Hi Gustavo and Matt,
Thank you for giving such detailed feedback - it is really helpful to see all these files and comparisons.
Sorry it has taken me a while to respond - I’ve been thinking for a while now about a number of different approaches to this, each with different trade-offs…
What we have now - radial connections of struts. This gives simple all quad meshes, and works well for things like wireframes coming from surfaces, and pretty well for things like animals or humans that can be seen topologically as collections of tubes branching off each other. It is badly suited for things like volumetric lattice structures or space-frames, where you often need connections from all directions.
The fully implicit surfacing approach - the mesh is created by taking a contour of some scalar field around the struts, using marching cubes or similar. This can be robust, and handle all spatial node configurations, but the down side is that the resulting mesh will be an unstructured and dense triangulation, especially for structures with slender struts, meaning processing large structures can get heavy, and there’s no conversion to subd.
Placing polygons for the ends of each strut and taking their convex hull. This is the approach me and Dave Stasiuk used when we made Exoskeleton, which was roughly based on this paper http://people.tamu.edu/~ergun/research/topology/papers/caadfutures05a.pdf . This gives a triangular mesh around the node, often with quite badly shaped triangles, so it generally needs some remeshing and can’t convert nicely to subd. At least the tubes are simple though, you can choose how many sides they have, and the face count is much lower than with implicit surfaces. It is also not always obvious how to choose a good orientation for the section polygon about each strut’s axis.
Taking the Voronoi on a sphere of the intersections of all the connecting edges, then extruding these polygons outwards. This gives a mesh of all quads around the node, but one issue is that the connections can then each have different numbers of sides. So when it comes to adding the tubes between nodes, you sometimes have to connect a 4 sided tube at one end to a 5 sided one at the other. There’s no way topologically to do this with all quads without T-junctions - you can increase or decrease by 2 sides, but not by 1. So you have to either accept the occasional triangle, or double the number of divisions so it is always steps of 2.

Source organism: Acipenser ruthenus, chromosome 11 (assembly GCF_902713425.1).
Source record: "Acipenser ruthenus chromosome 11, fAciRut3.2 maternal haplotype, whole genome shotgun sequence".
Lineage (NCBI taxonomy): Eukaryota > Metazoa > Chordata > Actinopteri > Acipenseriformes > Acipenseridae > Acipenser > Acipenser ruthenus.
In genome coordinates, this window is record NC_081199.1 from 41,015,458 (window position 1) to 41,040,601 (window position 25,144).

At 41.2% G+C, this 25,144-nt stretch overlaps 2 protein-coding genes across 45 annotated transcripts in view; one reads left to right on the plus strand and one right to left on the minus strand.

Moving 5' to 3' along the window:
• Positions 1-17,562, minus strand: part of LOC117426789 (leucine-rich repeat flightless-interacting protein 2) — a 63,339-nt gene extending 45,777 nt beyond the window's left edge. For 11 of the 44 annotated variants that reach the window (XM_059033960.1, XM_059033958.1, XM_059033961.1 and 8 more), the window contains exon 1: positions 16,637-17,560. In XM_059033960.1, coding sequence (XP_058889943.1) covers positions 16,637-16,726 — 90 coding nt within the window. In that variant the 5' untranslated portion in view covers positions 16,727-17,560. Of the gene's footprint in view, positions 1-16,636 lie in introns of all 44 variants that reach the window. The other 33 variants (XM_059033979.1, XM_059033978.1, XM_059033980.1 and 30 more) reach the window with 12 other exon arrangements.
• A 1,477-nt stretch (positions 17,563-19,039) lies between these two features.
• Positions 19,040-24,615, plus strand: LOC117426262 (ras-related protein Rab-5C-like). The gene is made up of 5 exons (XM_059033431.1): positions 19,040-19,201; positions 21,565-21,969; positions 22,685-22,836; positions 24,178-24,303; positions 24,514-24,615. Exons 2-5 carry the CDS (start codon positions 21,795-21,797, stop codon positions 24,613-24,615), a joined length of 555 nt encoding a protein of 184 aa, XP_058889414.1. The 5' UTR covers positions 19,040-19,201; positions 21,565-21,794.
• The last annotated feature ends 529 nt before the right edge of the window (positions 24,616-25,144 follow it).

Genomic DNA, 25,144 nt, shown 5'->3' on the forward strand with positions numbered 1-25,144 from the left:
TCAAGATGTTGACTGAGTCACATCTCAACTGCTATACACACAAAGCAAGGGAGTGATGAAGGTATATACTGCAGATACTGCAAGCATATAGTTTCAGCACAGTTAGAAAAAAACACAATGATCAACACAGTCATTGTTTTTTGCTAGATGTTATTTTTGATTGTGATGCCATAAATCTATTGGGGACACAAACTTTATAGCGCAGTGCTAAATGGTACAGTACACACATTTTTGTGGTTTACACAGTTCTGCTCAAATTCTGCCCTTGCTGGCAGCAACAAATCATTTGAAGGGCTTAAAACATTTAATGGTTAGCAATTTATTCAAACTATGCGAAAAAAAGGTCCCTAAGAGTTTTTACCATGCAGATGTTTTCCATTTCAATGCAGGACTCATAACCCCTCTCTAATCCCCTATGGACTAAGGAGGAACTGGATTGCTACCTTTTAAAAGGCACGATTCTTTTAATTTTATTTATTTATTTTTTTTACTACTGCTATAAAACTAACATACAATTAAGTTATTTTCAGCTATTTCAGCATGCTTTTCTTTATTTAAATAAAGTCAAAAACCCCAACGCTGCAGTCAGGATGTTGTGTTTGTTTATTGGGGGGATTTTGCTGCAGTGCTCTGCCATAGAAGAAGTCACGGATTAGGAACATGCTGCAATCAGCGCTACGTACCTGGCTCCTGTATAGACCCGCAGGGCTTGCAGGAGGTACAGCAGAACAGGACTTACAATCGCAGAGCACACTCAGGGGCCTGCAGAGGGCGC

Orienting a cube to somehow best fit the connecting edges, then extruding those faces (something like this paper https://www.ece.lsu.edu/xinli/Research/LLWQ13TVCG.pdf or this one http://vcg.isti.cnr.it/Publications/2015/ULPTS15/- and it looks like T-Splines approach works along these lines). This works nicely when you have structures which have up to 6 connecting edges, each of which can be fit to one of sides of the cube. It gives simple quad meshes that convert nicely to subd. It gets tricky though when you have more connections, or several edges want to share one side of the cube, since splits then need to propagate through the rest of the mesh. I think also always sticking to 4 sided tubes can sometimes miss some simpler solutions - for example, in the file you posted, if we use triangular sections we don’t need the extra quads on the nodes that the T-splines solution gives.
Segmenting a sphere with 3 of the edges, then adding each of the other edges one at a time, splitting whatever face they intersect (as described in this relatively recent paper: https://hal.inria.fr/hal-01532765v2/document). This can handle spatial configurations, and gives simple all quad meshes with no extra faces on the nodes. I like a lot about this method, but not that it depends on the order the edges are added in. I’ve been thinking about whether there is any way to avoid this.
I think it would also be good to switch between these options in certain cases. For instance, if the arrangement of edges is close to lying in a plane but not exactly, the Voronoi in option 4 could have some very short edges, and it could be cleaner to revert to option 1. You might also want to detect cubic-like arrangements and use option 5 for these, but option 4 or 6 otherwise.
While they are obviously linked, I see generating the mesh topology and shaping the geometry as separate issues, with the first being the much harder problem that needs to be solved first, though to make it more useful as a tool I can see there need to be better ways of controlling the size of nodes and struts, and the amount of webbing.
Once you have the topology, it should be possible to pull vertices in or out to get them onto a chosen target surface. It could also be helpful here to apply at least one subdivision step first to have more vertices to work with to control the shape.
These target surfaces could come from summed distance potentials (like Dendro uses). One nice thing about these is that by varying the power you raise the distance to you can choose between something with a lot of smoothing to what is essentially a Boolean union of cylinders in the limit.
Thanks again for the feedback. I realise this post doesn’t solve your current issues, but I thought I’d share some of my current thinking on this. As you say, it’s a hard problem - it’s very closely linked to general quad meshing of surfaces, which still has a lot of open questions. Hopefully I can get to something more useful for spatial cases like your example soon (probably using some development or combination of options 4/5/6 described above).